If you’re working with a specific theme or template on a longer project, I highly recommend bookmarking forums you find useful so you can easily come back to them for any future problems.

5. Practice, practice, practice

In my experience, the best way to understand code is to experiment with it. Create a hidden, unpublished page on your website, paste a snippet of code in it from a forum or another site’s source code, and practice manipulating it. Almost everything I know about reading and writing code has stemmed from making mistakes in a safe space. It really is one of those things that makes more sense the more you do it.

The great thing about practicing on a hidden, unpublished page is that you have the freedom to tinker without the fear or crashing or ruining your entire website. When you find the piece of code that works, simply copy and paste it into the source code or stylesheet for the page you actually need it on.

In closing…

I hope you find these tips helpful and are feeling ready to build something wonderful today. If you have any questions, please drop them in the comments below and I will do my best to answer them. And if you’re a developer with some extra tips for us, we’d love to hear from you!

About Nicole Pamani

Nicole is a freelance digital strategist and copywriter. She helps solopreneurs and small businesses work smarter, launch better, sell harder, and run smoother. To find out more about Nicole you can visit her website,, or say hi on Twitter, @npamani.


  1. Nicole,

    What a breath of Fresh Air, what an Oasis in a Desert!!! Coding is something I want to learn and feel that I must know it almost up to a moderate level. I know that it is necessary when doing most anything on my website and I find it very difficult relying on other people so often. I am attempting to study a tutorial on HTML but I am not as disciplined as I need to be!!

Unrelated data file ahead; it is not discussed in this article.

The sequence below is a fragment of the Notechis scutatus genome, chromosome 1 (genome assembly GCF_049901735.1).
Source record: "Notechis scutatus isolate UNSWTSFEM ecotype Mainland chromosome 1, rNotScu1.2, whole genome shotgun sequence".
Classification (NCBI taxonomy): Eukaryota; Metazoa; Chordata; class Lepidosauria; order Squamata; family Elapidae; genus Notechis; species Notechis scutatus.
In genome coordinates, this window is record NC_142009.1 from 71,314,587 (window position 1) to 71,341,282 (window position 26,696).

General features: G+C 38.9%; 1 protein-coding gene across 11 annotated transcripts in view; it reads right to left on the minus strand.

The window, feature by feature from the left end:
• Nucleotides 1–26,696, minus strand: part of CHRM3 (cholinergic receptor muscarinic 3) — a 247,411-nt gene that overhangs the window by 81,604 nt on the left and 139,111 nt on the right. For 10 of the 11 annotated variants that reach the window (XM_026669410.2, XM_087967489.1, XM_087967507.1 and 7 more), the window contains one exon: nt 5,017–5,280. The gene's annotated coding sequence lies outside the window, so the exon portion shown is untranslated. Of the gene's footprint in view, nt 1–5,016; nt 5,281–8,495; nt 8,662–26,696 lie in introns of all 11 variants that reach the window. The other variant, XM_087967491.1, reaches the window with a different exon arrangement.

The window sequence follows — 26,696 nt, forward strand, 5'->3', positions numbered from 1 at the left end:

I do have one question that will allow me to practice a little on a “private” page on my site…If I see a small, single column ad that I like on anyone’s website, and would like to design something similar…you are suggesting to right click on the ad and click on “source”. If I click on the ad, can I then assume that all of the code in the “source” pertains to the entire layout and design of that ad? How do I determine the start and end of the code that I am seeking if I click on a whole page?

    I didn’t mean to become lengthy in my comment on your post…I’m just hungry for knowledge and I loved your post!! I will be checking out your website and hopefully become a regular follower!!!


    • Hi Les,

      Thank you so much for your comment! I completely agree learning HTML is something that requires quite a bit of dedication, but the satisfaction of being able to get in there and make the changes you need to without having to hire a developer is so worth it.

      To answer your question: if you right click the add and select the option “inspect element” it should open up the source code and highlight the exact section of code that has built that ad. Of course, you will have to change the file name and hyperlink in the code to meet your specific needs, but that should give you the skeleton to build off of and keep you from having to search through the entire page’s code.

      I hope this helps, and best of luck!